Image Name Here
Image Name Here
Image Name Here

The push to billing per project? What is the reason?

Some designers feel like having an hourly rate doesn’t account for their experience as a designer. So they think billing hourly for their time doesn’t take into account the hours they spend throughout the day thinking about it. I get that, but for me, I adjust my hourly rate based on my experience. A logo, for example, might have taken me 12 hours when I was younger but now takes 4 so I bump up my rate because I’m more experienced and efficient. I think people equate it to working in the service industry. But to me, graphic design is a service industry. You are serving a client. To me, it feels like a little bit of an ego thing and I have always really tried not to associate my ego with my work. My work is not me, so if you have edits or you don’t love it, we are working on a problem together is how I see it. I don’t consider myself someone who knows everything and knows the perfect way to do things. It is something we have to work through – when I’m working with a client, I am an expert in what I do and they are an expert in their field and they know their audience and goals. So it’s a collaboration to take those two things and try to create the best thing that you can combined.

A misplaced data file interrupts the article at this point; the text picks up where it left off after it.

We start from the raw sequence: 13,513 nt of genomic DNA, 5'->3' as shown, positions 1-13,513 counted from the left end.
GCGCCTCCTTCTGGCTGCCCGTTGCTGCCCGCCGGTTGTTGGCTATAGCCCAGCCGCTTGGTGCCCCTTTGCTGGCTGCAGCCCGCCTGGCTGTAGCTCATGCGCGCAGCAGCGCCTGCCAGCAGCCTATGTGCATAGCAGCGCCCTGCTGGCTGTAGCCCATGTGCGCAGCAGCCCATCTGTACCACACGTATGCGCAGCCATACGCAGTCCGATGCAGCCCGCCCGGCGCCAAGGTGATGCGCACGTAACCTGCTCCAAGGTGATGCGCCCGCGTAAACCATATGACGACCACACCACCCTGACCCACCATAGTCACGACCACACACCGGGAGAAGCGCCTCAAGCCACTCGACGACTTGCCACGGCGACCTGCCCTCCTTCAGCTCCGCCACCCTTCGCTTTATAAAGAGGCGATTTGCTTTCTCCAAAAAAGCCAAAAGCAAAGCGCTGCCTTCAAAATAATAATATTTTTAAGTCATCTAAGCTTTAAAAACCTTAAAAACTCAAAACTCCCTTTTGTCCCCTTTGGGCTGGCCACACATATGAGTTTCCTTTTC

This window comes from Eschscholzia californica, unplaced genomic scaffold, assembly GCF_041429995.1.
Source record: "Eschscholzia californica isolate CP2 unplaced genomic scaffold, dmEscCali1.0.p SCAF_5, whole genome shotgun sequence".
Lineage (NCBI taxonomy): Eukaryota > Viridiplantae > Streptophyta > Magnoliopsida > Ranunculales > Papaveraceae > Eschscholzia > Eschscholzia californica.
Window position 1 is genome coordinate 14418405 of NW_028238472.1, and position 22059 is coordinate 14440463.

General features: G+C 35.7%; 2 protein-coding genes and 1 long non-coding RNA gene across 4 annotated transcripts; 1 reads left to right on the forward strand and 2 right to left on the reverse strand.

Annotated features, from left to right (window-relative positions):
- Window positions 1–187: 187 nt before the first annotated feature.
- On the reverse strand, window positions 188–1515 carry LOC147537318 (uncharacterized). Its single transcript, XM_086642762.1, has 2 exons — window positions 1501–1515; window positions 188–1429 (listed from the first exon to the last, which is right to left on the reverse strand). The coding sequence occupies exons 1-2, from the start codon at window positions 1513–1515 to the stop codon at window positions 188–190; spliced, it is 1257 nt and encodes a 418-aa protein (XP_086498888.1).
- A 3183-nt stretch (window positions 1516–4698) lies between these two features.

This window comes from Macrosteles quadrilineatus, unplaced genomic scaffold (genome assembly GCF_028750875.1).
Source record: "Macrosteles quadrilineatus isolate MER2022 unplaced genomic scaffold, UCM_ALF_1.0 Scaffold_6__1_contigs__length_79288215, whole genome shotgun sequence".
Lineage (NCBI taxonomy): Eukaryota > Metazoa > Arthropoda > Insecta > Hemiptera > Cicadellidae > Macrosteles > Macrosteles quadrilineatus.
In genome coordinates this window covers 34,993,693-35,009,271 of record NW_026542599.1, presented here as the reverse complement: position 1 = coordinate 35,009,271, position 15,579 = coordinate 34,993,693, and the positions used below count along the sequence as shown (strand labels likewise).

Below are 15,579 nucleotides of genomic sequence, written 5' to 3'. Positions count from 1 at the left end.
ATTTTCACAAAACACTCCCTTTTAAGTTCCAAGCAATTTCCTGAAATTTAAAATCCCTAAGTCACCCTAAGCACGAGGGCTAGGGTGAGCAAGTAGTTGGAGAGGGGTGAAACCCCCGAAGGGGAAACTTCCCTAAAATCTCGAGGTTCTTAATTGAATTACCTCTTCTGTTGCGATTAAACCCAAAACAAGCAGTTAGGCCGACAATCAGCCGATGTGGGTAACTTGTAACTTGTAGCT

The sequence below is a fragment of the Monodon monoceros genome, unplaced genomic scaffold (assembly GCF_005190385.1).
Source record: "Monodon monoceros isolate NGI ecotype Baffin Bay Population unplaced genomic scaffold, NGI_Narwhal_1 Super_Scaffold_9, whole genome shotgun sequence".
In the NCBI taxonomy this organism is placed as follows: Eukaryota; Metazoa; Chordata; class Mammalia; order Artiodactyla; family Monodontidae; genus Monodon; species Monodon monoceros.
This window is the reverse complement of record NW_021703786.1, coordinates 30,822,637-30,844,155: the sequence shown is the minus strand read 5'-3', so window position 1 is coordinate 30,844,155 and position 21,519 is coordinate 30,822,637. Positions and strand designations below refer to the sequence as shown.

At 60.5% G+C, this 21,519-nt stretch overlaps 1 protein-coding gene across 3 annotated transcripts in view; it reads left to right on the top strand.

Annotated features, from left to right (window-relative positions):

So how do you stay connected with other designers?

There are so many great networking opportunities here in town. This morning I went to a Creative Mornings event. I definitely could be better about staying connected but two sources I know that are awesome are Dribble and Behance, where you can post work or work in progress and get feedback from other designers. I don’t tend to do that but that doesn’t mean I shouldn’t.

On The House Book 1
On The House Book 2
On The House Book 3

Any tips for setting up estimates or bids?

Always give yourself a little more time than you think you need. Then on the invoice, write, “invoice will reflect actual hours worked.” If I get close to whatever I have estimated, I notify the client we are getting close and a lot of times that will either cause the client to make fewer edits, be more efficient, and start making some solid decisions rather than waffling. Or they say it’s fine to extend it.

Any final suggestions?

As soon as you can afford to, have a professional do your taxes. That stuff as a freelancer is crazy!

What started as an interview with Lauren turned out to be a mentoring session for me as someone relatively new in the field of freelance graphic design. After I left her beautiful house and neighborhood, I quickly began implementing her recommendations in my own life and work.